So what are the politics that this implies? In “The Uses of Anger: Women Against Racism,” Audre Lorde explains that anger and hatred are not the same thing and that “anger is a justified response to racism” and other forms of systemized hatred. I think the Westboro church brings home the fact that anger is indeed justified as a radical form of intimacy and investment, and the distance and discipline of the court system is useless in an engagement like this. In fact, the Westboro Baptist Church, which claims to have no donors or outside institutional supporters actually gets most of its money from court fees. Every time someone channels the hurt they feel when the Westboro Baptist Church shows up full of hate at a funeral into a civil suit, Westboro wins on the grounds of free speech and the money goes into their bank account, supplying that many more florescent poster boards of hate. It seems then, that civility, at least in the legal sense, is not an adequate response to hatred.
Let us take this moment to see the signs. Literal and implied. Let us take a moment to remember what we all know, especially as people of color and queer people overwhelmingly targeted and locked down by the state, the U.S. court system is not a place of love and transformation, no matter the decorations of lady justice on the wall, it is not a place of balance because it is not a place where we can engage each other eye to eye. The revolution will not be legislated. There are those of us who believe in transformative justice, accountability beyond punishment also known as prison abolitionists, who are spending our days and nights imagining and practicing what it would look like, what it would look like to create a world free from harm, and systems in the mean-time that actually address the root causes of harm instead of settling for a economy of punishments that separate us further.
If we believe that this is not all about money, that the bereaved father is not trying to protect his million dollar lawsuit victory in smaller court against the Westboro church, or above that is making a claim, like Antigone, that the dead must be respected, that he and his family deserve a sanctuary in their grief, that compassion is not optional but necessary in these times…. If we believe that the Westboro stunts are not just a strategy to bait people into unsuccessfully suing them but the expression of so much fear and desperation that they must invent a God who hates, that they must project the separation and disconnection that they feel from the other people in the United States onto their idea of God (I, too, have sometimes imagined a wrathful Lorde and briefly wished that she would obliterate those who oppress and violate my people through capitalist greed and racist hatred); if we can see that they have truly stopped believing in love as an option, that they are trapped in the short-term and toxic refuge of their hatred…then as Jamaican theorist Sylvia Wynter says, “the ceremony must be found” to transform the situation and it won’t be found in a courtroom in the United States.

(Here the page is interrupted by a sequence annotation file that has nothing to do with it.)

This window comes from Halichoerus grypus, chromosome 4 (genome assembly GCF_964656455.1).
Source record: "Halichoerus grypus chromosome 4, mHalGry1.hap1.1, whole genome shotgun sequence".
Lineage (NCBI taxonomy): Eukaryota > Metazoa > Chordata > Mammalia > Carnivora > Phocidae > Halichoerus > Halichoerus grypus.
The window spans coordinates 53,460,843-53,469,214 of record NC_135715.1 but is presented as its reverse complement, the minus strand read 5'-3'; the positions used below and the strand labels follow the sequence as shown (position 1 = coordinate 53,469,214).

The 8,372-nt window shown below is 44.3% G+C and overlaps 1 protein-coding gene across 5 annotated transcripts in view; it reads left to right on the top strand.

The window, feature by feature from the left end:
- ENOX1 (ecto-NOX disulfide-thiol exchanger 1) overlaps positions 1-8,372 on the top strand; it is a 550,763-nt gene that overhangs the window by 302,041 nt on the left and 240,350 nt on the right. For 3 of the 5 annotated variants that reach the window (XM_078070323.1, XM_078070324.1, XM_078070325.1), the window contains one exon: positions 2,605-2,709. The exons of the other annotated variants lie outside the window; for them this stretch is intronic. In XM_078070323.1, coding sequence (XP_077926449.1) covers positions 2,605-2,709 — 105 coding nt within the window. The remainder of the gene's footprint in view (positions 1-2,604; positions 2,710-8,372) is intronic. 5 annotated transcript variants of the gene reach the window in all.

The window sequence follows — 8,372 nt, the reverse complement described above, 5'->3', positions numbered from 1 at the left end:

What is the ceremony that heals us from needing, wanting, inventing a God who hates? What is the form of engagement and accountability that could make the unimaginable behavior of the Westboro crew actually unimaginable, useless and ridiculous to the haters themselves? If we follow the words of the (Audre) Lorde, liberal ideas of self-expression as neutral sides of a political discussion are not enough. Audre Lorde says we have to face each other, in our commonality and our difference, eye to eye.
Thus saith the ever-loving Lorde:
“America’s measurement of me has lain like a barrier across the realization of my own powers.”
And the ceremony happens here in every encounter if we affirm challenge of our very existence together: “I am…acting on you like a drug or a chisel to remind you of your me-ness, as I discover you in myself.”
This week, that measurement could be an understanding of law that channels us into supposedly equally hateable equally forgettable masses of flesh. For those of us who know that none of these things are equal and that all of our lives are unforgettable manifestations of the infinite, I’ll see you, not in court but in that intimate place where a ceremony is happening that is more powerful than a God who hates.
In the name of the Lorde, who loves,
Alexis Pauline Gumbs